The global Internet can connect the world and enable the sharing of a mostly unified set of content. New regulations, however, may prevent this from happening. This issue is addressed in an article by Agence France-Presse (AFP).
A minimum of seventeen countries have proposed or approved laws that restrict online media. These laws are made to combat harmful content like fake news and manipulation, but letting governments regulate online content can be dangerous according to free-speech advocates.
For example, one British proposal has the potential to make executives personally liable for harmful content published on their social platforms. In the article, R. David Edelman, Director of the IPRI Project on Technology, the Economy, & National Security (TENS), called the UK proposal “a very bad look for a rights-respecting democracy”.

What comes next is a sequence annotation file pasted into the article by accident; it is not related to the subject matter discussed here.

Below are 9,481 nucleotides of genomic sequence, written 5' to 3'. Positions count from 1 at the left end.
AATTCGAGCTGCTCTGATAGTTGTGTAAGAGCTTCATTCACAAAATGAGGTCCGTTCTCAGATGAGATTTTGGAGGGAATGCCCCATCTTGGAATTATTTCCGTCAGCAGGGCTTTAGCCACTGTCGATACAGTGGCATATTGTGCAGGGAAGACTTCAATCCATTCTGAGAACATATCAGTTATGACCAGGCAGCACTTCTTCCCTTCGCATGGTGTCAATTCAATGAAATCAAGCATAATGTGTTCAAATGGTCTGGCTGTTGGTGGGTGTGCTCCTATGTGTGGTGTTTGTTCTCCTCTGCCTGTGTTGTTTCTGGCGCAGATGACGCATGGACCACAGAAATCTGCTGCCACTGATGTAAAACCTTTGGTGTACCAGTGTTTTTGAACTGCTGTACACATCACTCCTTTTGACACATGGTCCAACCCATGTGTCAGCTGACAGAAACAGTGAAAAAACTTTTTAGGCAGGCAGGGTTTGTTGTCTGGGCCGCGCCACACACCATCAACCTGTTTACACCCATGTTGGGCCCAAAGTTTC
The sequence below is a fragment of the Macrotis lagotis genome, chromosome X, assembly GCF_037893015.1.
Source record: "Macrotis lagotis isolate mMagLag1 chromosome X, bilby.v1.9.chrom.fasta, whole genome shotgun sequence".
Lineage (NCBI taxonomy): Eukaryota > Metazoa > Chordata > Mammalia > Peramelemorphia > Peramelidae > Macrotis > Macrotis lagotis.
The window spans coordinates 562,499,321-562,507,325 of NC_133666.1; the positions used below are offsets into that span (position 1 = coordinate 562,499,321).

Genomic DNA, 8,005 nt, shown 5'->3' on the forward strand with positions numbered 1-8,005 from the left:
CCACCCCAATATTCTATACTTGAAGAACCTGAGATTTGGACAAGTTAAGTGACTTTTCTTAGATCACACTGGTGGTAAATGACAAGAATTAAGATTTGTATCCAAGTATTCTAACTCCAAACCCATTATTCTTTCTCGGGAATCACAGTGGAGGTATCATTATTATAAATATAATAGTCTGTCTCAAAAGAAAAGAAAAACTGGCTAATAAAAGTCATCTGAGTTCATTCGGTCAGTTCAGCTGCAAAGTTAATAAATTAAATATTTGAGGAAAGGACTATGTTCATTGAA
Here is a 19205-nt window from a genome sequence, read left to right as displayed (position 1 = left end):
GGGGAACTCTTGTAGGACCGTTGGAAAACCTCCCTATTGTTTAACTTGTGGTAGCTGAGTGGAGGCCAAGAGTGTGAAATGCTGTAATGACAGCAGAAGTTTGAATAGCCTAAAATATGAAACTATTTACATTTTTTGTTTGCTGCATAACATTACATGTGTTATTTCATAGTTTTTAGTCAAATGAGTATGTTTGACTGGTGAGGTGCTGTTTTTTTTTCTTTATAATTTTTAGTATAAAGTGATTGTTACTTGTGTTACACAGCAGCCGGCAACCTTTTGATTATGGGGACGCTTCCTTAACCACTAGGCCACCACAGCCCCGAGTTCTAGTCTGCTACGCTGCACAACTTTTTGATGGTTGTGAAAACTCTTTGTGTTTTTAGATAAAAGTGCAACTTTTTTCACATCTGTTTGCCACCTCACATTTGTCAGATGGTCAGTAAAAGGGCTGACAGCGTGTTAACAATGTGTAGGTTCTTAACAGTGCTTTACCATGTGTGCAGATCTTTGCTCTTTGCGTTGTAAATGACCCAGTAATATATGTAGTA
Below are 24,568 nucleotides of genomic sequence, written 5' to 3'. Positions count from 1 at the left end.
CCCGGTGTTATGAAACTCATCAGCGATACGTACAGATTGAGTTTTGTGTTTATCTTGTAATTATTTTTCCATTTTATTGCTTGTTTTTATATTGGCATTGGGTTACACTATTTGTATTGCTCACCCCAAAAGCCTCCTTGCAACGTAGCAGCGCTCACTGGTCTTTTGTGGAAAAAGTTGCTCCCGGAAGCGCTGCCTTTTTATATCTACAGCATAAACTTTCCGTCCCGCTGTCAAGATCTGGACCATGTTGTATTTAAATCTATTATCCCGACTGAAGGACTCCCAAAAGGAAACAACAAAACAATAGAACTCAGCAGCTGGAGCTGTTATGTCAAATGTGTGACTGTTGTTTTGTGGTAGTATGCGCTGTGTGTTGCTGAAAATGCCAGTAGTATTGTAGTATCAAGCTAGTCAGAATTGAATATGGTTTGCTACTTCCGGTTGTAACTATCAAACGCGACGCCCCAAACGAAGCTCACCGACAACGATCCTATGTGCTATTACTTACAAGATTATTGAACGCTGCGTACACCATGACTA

Other issues facing the global internet include “data localization” and “data nationalization” measures that could harm free interaction and businesses. In the article, Edelman noted that “Australia’s efforts to curb content and require access to encrypted devices could prompt some firms to think twice about doing business there”.
To read the full article, click the following button.